These are powerful stories, interwoven with themes of fear and desperation, of shame and frustration, of dignity and resilience. The stories raise the need for more appropriate education and training, for more sensible treatment of income, and for rules that are easy to understand and designed to encourage people rather than break their spirits. They highlight the punitive nature of the current social assistance system, and the need to break down the systemic barriers that keep people trapped in poverty.
Social Assistance Reform
The Ontario government’s announcements today on the social assistance review and special diet allowance program are both welcome steps forward on the road to improved income security for Ontarians.
“This is the bold and broad review that we’ve been looking for, led by two credible commissioners who we have confidence will lead an independent and thoughtful review process,” says Mary Marrone, Director of Advocacy and Legal Services for the Income Security Advocacy Centre.
The 25 in 5 Network for Poverty Reduction welcomes the news that Ontario’s long awaited Social Assistance review will start in January and be led by two very able commissioners: Frances Lankin and Dr. Munir Sheikh.
“We’re very pleased with the broad terms of reference for this review. It will provide recommendations not only on how to transform social assistance but on how it should connect to other income security programs that many of us need to rely on at some point in our lives, such as disability support programs and Employment Insurance,” said Jacquie Maund, Coordinator of Ontario Campaign 2000.
The Social Assistance Review Advisory Council issued a report on June 14, 2010. In this report, the Council calls on the provincial government to conduct an Ontario Income Security Review.
The Council’s report is important, because it gives the government a roadmap for how to review social assistance and other income security programs in Ontario. But it’s also important because it expands the focus of the discussion.
Everyone agrees that Ontario’s welfare system is a mess. In a report released Monday, a panel of experts cites “deep and continuing dissatisfaction” with the status quo in all quarters — government, business, labour, community groups, and welfare recipients. What is lacking is a consensus on how to fix it, which is why the provincial government is planning a major policy review of welfare.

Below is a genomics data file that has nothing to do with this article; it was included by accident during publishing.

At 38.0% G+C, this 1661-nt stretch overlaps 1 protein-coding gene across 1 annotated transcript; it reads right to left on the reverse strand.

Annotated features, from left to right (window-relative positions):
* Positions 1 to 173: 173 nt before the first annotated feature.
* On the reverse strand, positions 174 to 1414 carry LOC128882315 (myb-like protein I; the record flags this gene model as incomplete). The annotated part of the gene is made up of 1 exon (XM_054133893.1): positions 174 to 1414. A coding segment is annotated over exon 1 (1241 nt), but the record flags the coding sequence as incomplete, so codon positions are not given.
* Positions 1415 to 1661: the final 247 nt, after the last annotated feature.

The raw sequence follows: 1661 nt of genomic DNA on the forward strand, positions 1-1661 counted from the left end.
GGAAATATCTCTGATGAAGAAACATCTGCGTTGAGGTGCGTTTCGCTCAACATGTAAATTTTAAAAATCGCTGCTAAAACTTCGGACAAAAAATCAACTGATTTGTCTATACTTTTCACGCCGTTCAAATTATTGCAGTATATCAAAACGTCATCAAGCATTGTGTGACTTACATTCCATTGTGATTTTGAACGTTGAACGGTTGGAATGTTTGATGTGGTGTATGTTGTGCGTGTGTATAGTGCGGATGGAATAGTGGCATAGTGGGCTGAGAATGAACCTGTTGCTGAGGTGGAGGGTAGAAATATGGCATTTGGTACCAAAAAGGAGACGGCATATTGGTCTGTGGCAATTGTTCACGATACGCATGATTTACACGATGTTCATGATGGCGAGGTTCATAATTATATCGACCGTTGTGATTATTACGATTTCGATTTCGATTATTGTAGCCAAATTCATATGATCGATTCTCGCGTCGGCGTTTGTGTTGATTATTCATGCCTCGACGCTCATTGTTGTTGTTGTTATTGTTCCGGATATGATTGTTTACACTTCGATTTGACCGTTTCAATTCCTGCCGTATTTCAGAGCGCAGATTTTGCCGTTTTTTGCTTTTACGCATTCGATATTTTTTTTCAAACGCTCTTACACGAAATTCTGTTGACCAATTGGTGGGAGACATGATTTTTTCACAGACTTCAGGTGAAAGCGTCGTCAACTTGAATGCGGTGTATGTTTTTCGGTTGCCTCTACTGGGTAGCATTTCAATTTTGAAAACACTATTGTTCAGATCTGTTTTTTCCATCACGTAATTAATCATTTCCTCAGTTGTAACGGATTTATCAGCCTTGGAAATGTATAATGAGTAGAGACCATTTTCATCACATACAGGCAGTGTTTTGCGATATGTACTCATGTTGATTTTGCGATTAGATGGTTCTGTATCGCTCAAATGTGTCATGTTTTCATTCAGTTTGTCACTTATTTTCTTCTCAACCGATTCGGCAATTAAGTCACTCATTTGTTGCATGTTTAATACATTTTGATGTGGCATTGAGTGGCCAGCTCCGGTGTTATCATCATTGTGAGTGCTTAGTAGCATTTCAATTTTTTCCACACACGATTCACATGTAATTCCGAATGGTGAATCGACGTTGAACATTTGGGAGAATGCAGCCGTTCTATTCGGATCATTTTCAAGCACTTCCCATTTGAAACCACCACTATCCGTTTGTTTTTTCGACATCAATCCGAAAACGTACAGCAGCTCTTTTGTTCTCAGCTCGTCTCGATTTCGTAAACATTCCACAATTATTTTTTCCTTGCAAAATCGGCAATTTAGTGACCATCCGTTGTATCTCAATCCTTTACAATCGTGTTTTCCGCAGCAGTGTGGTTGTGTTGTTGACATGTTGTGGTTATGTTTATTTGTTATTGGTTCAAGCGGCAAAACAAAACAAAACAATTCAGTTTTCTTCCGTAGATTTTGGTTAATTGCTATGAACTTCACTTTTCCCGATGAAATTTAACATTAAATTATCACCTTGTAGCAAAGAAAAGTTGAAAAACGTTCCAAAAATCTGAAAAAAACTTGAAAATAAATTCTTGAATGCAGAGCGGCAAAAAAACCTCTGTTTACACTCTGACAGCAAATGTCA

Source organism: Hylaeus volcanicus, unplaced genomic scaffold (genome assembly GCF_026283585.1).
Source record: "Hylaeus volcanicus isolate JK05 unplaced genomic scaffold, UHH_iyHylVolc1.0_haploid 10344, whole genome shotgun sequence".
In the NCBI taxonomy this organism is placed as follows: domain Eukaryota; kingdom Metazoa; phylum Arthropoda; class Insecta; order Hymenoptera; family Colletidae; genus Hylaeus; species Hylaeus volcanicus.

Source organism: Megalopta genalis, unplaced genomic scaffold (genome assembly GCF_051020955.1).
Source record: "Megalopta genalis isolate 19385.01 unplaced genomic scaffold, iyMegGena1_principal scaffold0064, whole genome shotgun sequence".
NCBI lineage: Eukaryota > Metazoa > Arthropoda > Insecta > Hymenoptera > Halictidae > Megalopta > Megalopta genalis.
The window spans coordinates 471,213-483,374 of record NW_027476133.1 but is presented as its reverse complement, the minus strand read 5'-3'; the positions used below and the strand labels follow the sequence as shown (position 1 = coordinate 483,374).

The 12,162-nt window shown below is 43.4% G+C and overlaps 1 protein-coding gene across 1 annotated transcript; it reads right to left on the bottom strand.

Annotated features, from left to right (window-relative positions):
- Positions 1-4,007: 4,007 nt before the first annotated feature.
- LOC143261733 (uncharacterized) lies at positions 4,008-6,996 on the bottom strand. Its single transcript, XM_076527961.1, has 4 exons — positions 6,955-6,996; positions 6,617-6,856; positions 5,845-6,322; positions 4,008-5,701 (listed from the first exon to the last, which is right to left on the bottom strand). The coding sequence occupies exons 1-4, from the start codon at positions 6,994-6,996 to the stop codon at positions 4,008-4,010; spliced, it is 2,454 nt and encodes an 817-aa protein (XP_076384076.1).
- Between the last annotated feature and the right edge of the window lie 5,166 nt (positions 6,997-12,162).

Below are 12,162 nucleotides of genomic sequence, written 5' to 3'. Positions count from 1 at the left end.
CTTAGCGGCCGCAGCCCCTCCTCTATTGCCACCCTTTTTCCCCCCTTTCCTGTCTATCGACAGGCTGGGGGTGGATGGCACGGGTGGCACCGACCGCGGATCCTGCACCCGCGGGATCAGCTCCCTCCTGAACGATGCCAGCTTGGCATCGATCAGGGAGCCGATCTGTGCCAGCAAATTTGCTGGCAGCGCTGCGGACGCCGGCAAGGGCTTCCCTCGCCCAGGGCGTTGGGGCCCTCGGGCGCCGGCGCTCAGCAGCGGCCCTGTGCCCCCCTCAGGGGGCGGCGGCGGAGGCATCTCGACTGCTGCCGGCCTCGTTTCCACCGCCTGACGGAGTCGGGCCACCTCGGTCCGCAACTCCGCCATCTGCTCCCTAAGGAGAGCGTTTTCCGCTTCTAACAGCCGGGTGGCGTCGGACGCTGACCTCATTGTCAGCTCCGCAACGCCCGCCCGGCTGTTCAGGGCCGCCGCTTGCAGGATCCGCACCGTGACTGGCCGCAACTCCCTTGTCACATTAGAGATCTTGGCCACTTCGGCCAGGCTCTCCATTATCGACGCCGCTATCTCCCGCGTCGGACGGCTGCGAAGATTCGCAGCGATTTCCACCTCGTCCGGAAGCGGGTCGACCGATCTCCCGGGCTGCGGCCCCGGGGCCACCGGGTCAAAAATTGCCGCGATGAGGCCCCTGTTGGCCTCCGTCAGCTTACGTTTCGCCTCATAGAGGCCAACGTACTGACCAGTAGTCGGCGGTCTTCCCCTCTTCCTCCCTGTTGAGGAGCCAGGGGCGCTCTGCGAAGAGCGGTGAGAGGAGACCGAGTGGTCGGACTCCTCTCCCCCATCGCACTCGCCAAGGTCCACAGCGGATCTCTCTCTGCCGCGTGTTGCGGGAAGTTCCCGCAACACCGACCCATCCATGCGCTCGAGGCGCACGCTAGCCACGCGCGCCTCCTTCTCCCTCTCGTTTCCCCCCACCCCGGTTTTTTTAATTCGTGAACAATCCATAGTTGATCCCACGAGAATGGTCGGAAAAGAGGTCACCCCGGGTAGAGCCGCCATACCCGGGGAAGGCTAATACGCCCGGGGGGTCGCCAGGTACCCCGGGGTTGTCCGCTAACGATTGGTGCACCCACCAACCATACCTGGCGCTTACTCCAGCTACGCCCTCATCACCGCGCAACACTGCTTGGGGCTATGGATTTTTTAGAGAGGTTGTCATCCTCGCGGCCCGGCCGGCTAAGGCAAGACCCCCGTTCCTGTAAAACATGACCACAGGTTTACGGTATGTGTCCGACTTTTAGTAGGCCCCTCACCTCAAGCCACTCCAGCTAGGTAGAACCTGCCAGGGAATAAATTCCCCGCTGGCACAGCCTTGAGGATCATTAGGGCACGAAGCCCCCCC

REPORT OF THE ONTARIO SOCIAL ASSISTANCE REVIEW ADVISORY COUNCIL
There is deep and continuing dissatisfaction with the existing approach to social assistance from all quarters: community groups, business, labour, policy makers, the people who run the system and those who receive its benefits.
Ontario’s core social assistance programs – Ontario Works and the Ontario Disability Support Program – together with the other programs that make up Ontario’s income security system, continue to fall short in providing an economic safety net for individuals and families as well as promoting opportunity to ensure everyone can contribute to the long-term prosperity of the province.
Ontario’s Social Assistance Review report, released Monday morning, called for Ontario to create a plan to ensure income security for the province, saying such a plan would help the economic recovery.
Over the years, different political parties who hold power in Ontario have said welfare reform was needed, and after hearings and reviews, changes would be implemented. The most devastating changes were made under Mike Harris’s leadership, which saw Ontario’s Social Assistance programs essentially gutted.
Ontario will take a deeper look at a major revamping of its welfare system after a report called for broad changes to help the disadvantaged into jobs, Community and Social Services Minister Madeleine Meilleur said Monday.
The review will take 12 to 18 months, she said, with the NDP noting that means the issues of helping the poor are effectively on hold until after the October 2011 election.
A government-appointed panel says the Ontario welfare system is not working, and is calling for it to be completely overhauled.
The Social Assistance Review Advisory Committee released its report Monday morning at Queen’s Park.
It says the emphasis of welfare should be shifted from providing financial assistance to helping people break out of poverty.
Ontario should adopt a bold vision for welfare reform that includes new income supports and services for all low-income residents, says a government-appointed panel in a report being released Monday.